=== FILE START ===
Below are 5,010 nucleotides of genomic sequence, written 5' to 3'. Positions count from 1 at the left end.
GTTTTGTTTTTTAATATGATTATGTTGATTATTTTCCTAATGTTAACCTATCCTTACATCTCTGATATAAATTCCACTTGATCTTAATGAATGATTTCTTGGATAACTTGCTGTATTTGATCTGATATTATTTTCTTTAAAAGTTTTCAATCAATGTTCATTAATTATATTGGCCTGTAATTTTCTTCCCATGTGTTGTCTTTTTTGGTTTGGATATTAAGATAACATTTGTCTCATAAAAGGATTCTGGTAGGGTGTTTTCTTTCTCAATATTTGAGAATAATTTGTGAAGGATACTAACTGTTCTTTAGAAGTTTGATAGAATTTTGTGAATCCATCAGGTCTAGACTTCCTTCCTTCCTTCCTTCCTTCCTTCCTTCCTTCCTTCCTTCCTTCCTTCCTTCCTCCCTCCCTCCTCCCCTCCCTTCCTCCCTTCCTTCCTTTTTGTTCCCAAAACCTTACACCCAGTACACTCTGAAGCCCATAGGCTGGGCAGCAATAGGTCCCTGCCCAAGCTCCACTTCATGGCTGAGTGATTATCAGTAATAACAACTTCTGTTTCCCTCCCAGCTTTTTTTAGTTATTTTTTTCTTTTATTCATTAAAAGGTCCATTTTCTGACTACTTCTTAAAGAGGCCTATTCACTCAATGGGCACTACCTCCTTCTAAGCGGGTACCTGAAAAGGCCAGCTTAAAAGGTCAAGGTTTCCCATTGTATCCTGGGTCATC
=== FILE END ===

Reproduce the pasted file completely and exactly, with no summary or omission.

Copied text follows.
Below are 5,010 nucleotides of genomic sequence, written 5' to 3'. Positions count from 1 at the left end.
GTTTTGTTTTTTAATATGATTATGTTGATTATTTTCCTAATGTTAACCTATCCTTACATCTCTGATATAAATTCCACTTGATCTTAATGAATGATTTCTTGGATAACTTGCTGTATTTGATCTGATATTATTTTCTTTAAAAGTTTTCAATCAATGTTCATTAATTATATTGGCCTGTAATTTTCTTCCCATGTGTTGTCTTTTTTGGTTTGGATATTAAGATAACATTTGTCTCATAAAAGGATTCTGGTAGGGTGTTTTCTTTCTCAATATTTGAGAATAATTTGTGAAGGATACTAACTGTTCTTTAGAAGTTTGATAGAATTTTGTGAATCCATCAGGTCTAGACTTCCTTCCTTCCTTCCTTCCTTCCTTCCTTCCTTCCTTCCTTCCTTCCTTCCTTCCTCCCTCCCTCCTCCCCTCCCTTCCTCCCTTCCTTCCTTTTTGTTCCCAAAACCTTACACCCAGTACACTCTGAAGCCCATAGGCTGGGCAGCAATAGGTCCCTGCCCAAGCTCCACTTCATGGCTGAGTGATTATCAGTAATAACAACTTCTGTTTCCCTCCCAGCTTTTTTTAGTTATTTTTTTCTTTTATTCATTAAAAGGTCCATTTTCTGACTACTTCTTAAAGAGGCCTATTCACTCAATGGGCACTACCTCCTTCTAAGCGGGTACCTGAAAAGGCCAGCTTAAAAGGTCAAGGTTTCCCATTGTATCCTGGGTCATC